New German pathway college brand launched
01 February 2016
German Pathway Colleges has been established as a new private provider of bridge programmes into German universities for international students, opening a first college in Freiburg with more locations planned.
Operated by the Braun Foundation for International Exchange, the Freiburg college is located very close to the city center.
Dr Kurt Gamerschlag, Academic Director of German Pathway Colleges, said the Germany Pathway Colleges model was a contrast to the state-run Studienkolleg preparation programmes, which sometimes fail to successfully integrate international students.
“Our new German Pathway Colleges have, therefore, chosen a new approach to this support area which aims at integrating the services into the academic curriculum, especially into the German language instruction. Here classroom study will be complemented with out-of-class experiental learning in small, monitored groups that continuously gather samples of German everyday life through personal involvement.”
The curriculum at German Pathway Colleges includes German language preparation up to advanced (C1) level, alongside academic training in priority courses in one of three streams: natural sciences, technology or economics.
The goal of the preparation studies is to pass the Festellungsprüfung (FSP), a government-monitored assessment test that is normally taken after two semesters. On passing the FSP, students receive the Hochschulzugangsberechtigung (university entrance qualification), and are able to apply for specialty study at a German technical college or university. A failed assessment test can only be repeated once at the same pathway college.
Assessing international student recruitment, Kurt said that they would be expecting most applications to come from China, South East Asia, the Middle East and North Africa, parts of Latin America and some Eastern European countries.
Introducing the location of the first college, he said, “Freiburg is one of the most popular university towns in Germany, both because of the famous university there, the quaint old town, and because of the fabulous surroundings between the Black Forest and the wine-growing Kaiserstuhl area, Swiss Alps and the French Vosges mountains. In addition, the climate down here in the south west is very mild.”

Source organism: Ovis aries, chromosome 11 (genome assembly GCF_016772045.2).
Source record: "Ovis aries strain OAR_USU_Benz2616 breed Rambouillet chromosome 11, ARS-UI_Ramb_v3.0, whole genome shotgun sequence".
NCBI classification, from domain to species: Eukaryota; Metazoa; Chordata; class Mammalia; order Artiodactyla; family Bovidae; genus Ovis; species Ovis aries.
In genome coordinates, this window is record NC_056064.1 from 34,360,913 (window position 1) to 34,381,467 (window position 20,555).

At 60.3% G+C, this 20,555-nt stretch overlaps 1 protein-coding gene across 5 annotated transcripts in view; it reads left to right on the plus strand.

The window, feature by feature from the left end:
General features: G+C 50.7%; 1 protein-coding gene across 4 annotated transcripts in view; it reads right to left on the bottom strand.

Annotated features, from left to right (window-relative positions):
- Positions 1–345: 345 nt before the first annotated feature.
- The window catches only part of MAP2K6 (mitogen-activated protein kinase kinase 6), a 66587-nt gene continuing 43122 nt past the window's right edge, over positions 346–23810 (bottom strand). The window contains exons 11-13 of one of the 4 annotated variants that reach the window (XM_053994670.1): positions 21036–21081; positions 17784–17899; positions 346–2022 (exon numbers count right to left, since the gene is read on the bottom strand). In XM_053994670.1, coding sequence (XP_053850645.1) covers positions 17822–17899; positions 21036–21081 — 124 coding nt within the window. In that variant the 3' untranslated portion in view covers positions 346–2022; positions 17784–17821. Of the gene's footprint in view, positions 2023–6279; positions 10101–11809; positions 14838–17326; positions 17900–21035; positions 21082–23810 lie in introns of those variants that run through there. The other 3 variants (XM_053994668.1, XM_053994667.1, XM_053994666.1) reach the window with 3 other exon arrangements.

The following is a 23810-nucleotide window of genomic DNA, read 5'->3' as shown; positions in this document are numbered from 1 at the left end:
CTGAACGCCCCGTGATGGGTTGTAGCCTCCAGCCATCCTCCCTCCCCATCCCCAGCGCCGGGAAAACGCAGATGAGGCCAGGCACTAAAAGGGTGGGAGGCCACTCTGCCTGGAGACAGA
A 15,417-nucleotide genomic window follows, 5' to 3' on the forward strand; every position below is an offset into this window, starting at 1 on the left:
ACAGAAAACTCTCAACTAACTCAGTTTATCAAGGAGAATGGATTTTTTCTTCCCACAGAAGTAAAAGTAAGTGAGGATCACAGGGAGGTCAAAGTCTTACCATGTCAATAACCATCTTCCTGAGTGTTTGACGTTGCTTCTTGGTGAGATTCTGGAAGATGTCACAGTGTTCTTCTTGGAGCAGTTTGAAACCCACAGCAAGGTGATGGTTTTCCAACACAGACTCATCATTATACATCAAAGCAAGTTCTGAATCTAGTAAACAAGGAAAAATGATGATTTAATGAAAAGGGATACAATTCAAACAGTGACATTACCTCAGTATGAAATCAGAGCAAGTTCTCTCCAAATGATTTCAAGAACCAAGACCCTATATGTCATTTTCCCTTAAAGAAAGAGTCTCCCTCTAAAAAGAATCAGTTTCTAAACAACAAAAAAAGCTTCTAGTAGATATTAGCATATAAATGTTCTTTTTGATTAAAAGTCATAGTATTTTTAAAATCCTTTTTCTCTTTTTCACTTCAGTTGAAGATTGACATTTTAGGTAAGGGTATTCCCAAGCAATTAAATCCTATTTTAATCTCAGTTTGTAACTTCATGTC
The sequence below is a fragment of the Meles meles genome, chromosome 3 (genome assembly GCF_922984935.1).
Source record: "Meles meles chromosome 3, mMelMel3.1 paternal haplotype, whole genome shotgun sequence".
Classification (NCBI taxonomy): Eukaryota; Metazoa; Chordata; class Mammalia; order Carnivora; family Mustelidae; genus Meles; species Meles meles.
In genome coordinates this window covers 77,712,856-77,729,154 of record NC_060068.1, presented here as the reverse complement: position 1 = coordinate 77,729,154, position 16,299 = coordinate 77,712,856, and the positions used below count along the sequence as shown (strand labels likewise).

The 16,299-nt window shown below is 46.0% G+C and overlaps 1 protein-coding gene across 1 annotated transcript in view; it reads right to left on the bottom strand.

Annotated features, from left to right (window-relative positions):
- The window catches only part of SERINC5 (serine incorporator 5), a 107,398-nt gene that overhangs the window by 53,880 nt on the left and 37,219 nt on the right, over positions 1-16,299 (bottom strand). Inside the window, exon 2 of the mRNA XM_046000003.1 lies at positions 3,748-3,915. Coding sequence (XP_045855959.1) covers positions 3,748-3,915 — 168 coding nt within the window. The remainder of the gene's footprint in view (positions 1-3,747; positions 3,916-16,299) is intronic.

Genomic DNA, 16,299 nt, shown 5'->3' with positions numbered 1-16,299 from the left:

He added, “The Pathway College, with bright, modern-equipped lecture rooms and classrooms, spacious social room with kitchen facilities, cosy seating and modern computing facilities, generates a pleasant atmosphere and is highly conducive to learning.”
Regarding growth of the new pathway chain, Kurt explained, “The next one is planned in Berlin this year. Also, negotiations are under way in Munich, Heidelberg and Cologne. Further expansion plans include Karlsruhe in the south, and Bremen and Rostock in the north. Austria and Switzerland are also being looked at for the years ahead.”
The number of international students enrolled on higher education programmes in Germany increased by seven per cent to a record level of 301,350 in 2014/15, leaving the country well on track to reach a target of 350,000 by 2020.
Kurt emphasised the need for more private sector provision in the university preparation sector. The number of international pathway students in the public studienkollegs has remianed steady at around 3,500 to 4,000 over recent years, with hundreds of applications rejected due to lack of capacity, he said. “The German government has recently announced that funding for about double that number will be granted. In view of the enormous number of migrants choosing Germany as their country to settle in, the number of applications is highly likely to exceed the government’s projection through applications coming from applicants already resident in Germany, let alone those from outside the country.”
A special feature in the September 2015 issue of StudyTravel Magazine examined the growth in demand for German pathway programmes, with input from both providers and agencies.